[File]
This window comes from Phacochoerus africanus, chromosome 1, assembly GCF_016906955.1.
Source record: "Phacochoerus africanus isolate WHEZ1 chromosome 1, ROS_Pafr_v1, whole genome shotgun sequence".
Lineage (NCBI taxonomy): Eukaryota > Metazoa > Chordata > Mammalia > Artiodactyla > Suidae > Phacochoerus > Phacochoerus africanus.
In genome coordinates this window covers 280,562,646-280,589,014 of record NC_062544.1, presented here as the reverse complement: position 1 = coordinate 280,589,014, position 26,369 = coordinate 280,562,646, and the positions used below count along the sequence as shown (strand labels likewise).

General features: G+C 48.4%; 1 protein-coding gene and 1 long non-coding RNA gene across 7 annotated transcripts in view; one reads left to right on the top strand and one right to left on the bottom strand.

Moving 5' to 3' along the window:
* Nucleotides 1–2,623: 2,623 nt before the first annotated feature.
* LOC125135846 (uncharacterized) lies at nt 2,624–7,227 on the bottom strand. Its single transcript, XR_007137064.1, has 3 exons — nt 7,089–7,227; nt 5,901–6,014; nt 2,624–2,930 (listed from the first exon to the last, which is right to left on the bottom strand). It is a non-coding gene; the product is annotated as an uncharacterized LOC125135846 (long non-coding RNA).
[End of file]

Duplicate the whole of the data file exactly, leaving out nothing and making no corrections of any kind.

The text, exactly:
This window comes from Phacochoerus africanus, chromosome 1, assembly GCF_016906955.1.
Source record: "Phacochoerus africanus isolate WHEZ1 chromosome 1, ROS_Pafr_v1, whole genome shotgun sequence".
Lineage (NCBI taxonomy): Eukaryota > Metazoa > Chordata > Mammalia > Artiodactyla > Suidae > Phacochoerus > Phacochoerus africanus.
In genome coordinates this window covers 280,562,646-280,589,014 of record NC_062544.1, presented here as the reverse complement: position 1 = coordinate 280,589,014, position 26,369 = coordinate 280,562,646, and the positions used below count along the sequence as shown (strand labels likewise).

General features: G+C 48.4%; 1 protein-coding gene and 1 long non-coding RNA gene across 7 annotated transcripts in view; one reads left to right on the top strand and one right to left on the bottom strand.

Moving 5' to 3' along the window:
* Nucleotides 1–2,623: 2,623 nt before the first annotated feature.
* LOC125135846 (uncharacterized) lies at nt 2,624–7,227 on the bottom strand. Its single transcript, XR_007137064.1, has 3 exons — nt 7,089–7,227; nt 5,901–6,014; nt 2,624–2,930 (listed from the first exon to the last, which is right to left on the bottom strand). It is a non-coding gene; the product is annotated as an uncharacterized LOC125135846 (long non-coding RNA).